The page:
Apr 18, 2023 | Ibiza Blog | 0 comments

Ibiza Registers Highest Property Prices In Spain

Ibiza Blog | 0 comments

Written by Dan Kirwan

A recent study by the Spanish College Of Property Registers has revealed that 36% of all property purchased in the Balearic islands was funded with Black Money. The term “Black Money” is used to describe cash sales and financial transactions that do not involve bank loans or mortgages. Furthermore, the statistics also found that non-national buyers accounted for 83% of the black money sales, the majority of them originating from Europe. Germany reflected 44% of the property buyers, followed by the UK at 10.4% and France at 4.7%. The average purchasing power of the local Spanish market was recorded at 234,000 last year, while the non-national average was 367,000, indicating that foreigners pay more and mortgage less for a property. This compares to an average of 123,000 in The Canary Islands, a third less than the red-hot Balearic market, which has risen to the highest property prices in Spain.

In figures released in March, municipalities in Ibiza featured in the top six most expensive places to buy in Spain. Sant Joseph de Sa Talia, the home parish of the Matutes Group, recorded the most costly land at 6.295 sqm. Santa Eularia del Rio was second at 6.224, an increase of 18%, Evissia, home to Ibiza Town, was fifth at 5,359, followed by Sant Antoni de Portmany in sixth at 5,333 a square meter. Sant Antoni reflected the most significant percentage rise in property prices at 38%, underlining its growing appeal to property investors. When you consider that Barcelona and Madrid were down the table in tenth and eleventh position respectively, at 3,935 a square meter, it makes the Ibiza figures all the more remarkable on an island with a total land area of 571.6Km sq.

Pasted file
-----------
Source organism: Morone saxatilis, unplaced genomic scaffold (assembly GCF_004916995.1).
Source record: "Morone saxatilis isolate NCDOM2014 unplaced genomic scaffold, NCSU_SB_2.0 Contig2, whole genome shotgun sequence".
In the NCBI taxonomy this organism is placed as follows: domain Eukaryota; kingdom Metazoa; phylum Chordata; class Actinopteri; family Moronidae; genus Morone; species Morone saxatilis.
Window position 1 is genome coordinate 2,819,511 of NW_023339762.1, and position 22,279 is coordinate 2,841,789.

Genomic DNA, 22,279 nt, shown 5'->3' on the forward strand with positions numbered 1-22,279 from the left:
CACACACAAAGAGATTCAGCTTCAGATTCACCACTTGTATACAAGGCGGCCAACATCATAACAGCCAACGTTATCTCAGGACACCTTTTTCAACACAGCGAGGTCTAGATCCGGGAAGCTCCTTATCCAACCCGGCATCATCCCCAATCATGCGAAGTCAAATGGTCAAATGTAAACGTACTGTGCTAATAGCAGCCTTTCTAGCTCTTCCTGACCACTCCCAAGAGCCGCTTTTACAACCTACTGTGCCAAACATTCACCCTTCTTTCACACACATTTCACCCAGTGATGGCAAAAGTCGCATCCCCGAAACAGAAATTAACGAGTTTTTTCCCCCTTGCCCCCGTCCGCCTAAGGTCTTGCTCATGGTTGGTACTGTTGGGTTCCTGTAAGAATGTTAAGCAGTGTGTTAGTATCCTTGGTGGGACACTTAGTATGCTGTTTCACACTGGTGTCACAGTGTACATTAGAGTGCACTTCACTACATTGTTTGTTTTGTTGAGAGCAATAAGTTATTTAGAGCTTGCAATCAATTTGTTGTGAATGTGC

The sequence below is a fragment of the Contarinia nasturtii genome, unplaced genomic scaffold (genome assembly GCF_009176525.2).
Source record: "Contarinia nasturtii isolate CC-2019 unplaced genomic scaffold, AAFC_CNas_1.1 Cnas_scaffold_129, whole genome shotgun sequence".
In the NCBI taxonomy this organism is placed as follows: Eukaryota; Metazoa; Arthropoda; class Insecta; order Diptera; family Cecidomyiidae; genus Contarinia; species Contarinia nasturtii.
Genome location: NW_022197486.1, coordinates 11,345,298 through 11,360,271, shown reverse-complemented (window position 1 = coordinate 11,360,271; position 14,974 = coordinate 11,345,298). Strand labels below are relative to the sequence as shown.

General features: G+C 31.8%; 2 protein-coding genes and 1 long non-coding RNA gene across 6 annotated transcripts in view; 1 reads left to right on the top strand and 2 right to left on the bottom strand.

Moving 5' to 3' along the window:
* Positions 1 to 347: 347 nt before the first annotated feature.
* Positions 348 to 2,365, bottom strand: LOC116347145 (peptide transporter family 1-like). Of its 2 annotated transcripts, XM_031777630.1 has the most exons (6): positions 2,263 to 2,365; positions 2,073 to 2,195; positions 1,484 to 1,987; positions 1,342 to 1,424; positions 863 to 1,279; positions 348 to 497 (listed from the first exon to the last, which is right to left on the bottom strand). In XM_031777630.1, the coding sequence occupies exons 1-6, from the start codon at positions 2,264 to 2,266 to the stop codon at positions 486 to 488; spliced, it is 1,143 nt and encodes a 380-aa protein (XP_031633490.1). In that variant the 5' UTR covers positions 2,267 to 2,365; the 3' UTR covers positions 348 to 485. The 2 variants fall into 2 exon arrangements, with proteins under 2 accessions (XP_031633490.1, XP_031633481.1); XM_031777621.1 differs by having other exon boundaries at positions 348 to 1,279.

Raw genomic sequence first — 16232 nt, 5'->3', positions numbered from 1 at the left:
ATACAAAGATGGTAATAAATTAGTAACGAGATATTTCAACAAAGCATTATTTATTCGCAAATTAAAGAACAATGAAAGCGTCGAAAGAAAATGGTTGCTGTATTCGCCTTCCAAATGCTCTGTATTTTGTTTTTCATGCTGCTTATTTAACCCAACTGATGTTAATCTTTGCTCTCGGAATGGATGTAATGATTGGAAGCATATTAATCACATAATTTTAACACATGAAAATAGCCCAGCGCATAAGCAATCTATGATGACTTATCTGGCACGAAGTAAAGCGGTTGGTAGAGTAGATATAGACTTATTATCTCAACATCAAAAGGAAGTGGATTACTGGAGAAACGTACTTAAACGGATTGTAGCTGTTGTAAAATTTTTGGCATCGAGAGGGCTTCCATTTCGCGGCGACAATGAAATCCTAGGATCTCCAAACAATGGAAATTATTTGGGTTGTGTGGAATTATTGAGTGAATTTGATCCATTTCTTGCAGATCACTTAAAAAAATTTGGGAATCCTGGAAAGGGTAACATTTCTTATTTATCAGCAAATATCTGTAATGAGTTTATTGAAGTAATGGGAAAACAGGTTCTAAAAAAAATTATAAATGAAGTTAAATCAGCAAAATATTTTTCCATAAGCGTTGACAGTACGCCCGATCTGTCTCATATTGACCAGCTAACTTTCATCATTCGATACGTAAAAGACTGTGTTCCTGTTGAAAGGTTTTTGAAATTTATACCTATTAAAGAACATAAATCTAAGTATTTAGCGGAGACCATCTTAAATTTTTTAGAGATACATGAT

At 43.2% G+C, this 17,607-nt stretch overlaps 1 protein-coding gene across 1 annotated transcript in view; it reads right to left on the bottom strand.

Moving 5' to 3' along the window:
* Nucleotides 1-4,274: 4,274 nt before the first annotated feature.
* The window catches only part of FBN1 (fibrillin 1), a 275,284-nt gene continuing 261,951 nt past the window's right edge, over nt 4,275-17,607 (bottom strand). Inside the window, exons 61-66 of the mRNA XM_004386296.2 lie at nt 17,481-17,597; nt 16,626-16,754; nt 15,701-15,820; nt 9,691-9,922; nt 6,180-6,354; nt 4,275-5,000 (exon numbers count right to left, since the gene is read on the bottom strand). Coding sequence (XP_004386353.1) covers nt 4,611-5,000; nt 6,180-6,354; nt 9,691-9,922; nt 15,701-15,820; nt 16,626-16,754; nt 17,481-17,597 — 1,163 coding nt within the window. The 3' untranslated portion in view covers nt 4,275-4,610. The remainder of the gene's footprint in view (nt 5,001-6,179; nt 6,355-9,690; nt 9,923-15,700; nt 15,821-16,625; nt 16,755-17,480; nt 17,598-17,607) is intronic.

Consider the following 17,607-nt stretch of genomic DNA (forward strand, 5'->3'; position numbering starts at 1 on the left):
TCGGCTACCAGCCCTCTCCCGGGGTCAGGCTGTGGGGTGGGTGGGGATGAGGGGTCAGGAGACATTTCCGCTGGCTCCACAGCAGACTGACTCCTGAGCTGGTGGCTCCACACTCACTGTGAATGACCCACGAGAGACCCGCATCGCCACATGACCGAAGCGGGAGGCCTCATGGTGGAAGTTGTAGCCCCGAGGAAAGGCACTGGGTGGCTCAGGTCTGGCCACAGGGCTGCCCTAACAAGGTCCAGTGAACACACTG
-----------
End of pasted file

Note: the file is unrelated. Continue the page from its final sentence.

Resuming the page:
The Germans were the first nationality to recognise the potential of real estate in Ibiza when they began to buy property for peanuts back in the 60s and ’70s. Due to their nomadic nature, the international Hippie family rented property rather than buying it. Local Ibicenco families would rent out their fincas and land and move into Ibiza town and purchase apartments where they could live near all the amenities and tourist jobs as farming was a subsistence existence back then and sadly remains that way today with many young Spanish nationals abandoning the land for city education and employment. The Dutch wave of property investment began in the latter years of the 90s when property was still affordable but less cheap than in the 80s.

Gone are the family hotels, replaced by adult-only luxury concepts

As a tourist who has visited and worked on the island since 1996, it has been fascinating to witness its metamorphosis from a Spanish backwater into a trendy destination. Regarding property prices, Ibiza has always been recession-proof; even during the great recession of 2008, prices held firm. In mainland Spain, they have long regarded “the islands” and their inhabitants as a little different. Gone are the family hotels, replaced by adult-only luxury concepts and brands driven by the Matutes group. Ibiza enjoys a growing reputation as an international business hub due to its central location, openness and transport links. It will continue to grow, and I don’t see anything halting that progress in the foreseeable future. I always believed that the island never changes; its magic and energy are still there. It’s the people and their actions that have changed.

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